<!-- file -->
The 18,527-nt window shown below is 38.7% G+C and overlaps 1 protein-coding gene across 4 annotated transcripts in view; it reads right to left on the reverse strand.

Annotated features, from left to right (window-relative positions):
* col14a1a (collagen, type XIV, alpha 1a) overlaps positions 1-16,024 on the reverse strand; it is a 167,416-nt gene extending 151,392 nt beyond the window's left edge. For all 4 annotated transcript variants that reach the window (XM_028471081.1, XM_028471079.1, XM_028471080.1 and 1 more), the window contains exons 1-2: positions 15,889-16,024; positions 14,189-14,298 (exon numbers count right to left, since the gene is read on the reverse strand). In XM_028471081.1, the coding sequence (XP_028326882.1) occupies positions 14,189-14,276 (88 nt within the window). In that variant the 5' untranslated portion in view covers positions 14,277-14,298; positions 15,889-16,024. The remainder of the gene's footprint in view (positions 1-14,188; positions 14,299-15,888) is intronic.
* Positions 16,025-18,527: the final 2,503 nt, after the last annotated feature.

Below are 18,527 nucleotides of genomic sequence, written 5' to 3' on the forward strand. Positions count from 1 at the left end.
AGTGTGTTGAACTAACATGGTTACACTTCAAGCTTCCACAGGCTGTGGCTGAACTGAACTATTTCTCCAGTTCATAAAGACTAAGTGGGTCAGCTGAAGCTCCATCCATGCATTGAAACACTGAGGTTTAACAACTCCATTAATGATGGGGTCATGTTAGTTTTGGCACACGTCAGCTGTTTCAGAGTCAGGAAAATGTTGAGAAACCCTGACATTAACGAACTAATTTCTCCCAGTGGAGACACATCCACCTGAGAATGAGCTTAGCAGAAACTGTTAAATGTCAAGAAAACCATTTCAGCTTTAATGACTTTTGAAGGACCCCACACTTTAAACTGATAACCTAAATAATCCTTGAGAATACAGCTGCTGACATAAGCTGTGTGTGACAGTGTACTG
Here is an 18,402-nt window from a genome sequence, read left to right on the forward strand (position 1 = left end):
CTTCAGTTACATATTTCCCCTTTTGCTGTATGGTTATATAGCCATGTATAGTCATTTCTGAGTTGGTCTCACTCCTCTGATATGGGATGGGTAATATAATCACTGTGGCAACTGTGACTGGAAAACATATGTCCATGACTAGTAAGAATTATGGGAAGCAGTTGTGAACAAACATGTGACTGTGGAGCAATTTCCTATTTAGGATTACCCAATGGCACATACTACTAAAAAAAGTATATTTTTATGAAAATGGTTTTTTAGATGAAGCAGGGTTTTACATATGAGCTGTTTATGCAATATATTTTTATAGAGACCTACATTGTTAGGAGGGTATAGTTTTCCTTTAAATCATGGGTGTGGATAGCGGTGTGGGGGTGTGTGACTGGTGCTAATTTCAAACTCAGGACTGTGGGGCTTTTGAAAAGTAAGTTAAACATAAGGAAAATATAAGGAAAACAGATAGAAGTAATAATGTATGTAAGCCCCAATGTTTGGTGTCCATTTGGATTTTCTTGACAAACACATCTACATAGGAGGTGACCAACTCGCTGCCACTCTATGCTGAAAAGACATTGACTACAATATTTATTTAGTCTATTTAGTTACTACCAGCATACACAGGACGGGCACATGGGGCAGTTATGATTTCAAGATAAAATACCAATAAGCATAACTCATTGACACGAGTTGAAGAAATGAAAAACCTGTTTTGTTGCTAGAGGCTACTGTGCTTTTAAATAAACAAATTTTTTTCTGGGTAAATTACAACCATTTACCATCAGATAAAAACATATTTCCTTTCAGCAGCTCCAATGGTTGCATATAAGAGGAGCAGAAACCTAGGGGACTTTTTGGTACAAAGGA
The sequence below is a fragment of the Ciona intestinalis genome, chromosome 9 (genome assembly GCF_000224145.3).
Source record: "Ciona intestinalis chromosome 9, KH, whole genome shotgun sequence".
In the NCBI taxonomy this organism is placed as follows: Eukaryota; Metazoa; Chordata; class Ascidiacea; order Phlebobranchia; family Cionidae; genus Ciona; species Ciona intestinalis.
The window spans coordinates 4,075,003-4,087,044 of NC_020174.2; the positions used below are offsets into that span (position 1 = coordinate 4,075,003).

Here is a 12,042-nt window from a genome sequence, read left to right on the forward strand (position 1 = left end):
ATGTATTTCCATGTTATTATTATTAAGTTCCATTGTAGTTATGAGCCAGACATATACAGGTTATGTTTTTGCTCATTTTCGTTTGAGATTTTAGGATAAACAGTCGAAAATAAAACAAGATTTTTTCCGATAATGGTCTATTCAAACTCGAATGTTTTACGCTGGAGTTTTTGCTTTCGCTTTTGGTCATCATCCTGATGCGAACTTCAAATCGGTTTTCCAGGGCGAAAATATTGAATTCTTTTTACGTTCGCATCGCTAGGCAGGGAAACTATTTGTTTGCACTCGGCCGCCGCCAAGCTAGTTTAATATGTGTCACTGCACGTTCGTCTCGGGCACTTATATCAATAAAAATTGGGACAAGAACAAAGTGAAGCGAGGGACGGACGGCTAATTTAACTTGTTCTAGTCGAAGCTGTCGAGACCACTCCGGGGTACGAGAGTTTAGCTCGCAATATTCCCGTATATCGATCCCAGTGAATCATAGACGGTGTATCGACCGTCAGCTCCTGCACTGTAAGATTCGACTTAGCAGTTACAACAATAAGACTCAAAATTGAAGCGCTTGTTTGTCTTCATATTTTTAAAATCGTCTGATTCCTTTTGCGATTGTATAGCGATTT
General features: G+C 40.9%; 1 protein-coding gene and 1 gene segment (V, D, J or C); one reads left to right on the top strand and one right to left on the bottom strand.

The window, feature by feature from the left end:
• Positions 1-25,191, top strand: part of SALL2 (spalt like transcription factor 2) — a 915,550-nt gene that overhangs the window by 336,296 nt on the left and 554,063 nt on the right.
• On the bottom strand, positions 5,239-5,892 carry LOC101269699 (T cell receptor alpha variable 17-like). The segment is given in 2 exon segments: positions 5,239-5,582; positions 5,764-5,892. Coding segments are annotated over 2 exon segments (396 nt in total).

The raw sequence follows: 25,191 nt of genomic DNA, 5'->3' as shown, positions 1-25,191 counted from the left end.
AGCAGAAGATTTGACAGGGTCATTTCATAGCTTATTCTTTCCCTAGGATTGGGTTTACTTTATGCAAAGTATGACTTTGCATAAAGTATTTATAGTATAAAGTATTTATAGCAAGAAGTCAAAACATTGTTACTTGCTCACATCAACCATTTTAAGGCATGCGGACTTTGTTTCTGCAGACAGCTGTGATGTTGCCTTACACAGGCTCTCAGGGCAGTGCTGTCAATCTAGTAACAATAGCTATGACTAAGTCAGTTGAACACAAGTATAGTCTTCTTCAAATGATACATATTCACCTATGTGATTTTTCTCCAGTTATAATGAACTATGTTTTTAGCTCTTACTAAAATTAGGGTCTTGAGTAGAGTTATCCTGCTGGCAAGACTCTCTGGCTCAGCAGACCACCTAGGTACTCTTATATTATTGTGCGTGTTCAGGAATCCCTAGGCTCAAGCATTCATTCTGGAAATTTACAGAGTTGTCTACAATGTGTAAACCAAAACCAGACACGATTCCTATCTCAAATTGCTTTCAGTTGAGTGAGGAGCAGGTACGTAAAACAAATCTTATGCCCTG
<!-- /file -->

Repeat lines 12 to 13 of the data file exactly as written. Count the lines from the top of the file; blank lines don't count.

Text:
The window spans coordinates 4,075,003-4,087,044 of NC_020174.2; the positions used below are offsets into that span (position 1 = coordinate 4,075,003).

Here is a 12,042-nt window from a genome sequence, read left to right on the forward strand (position 1 = left end):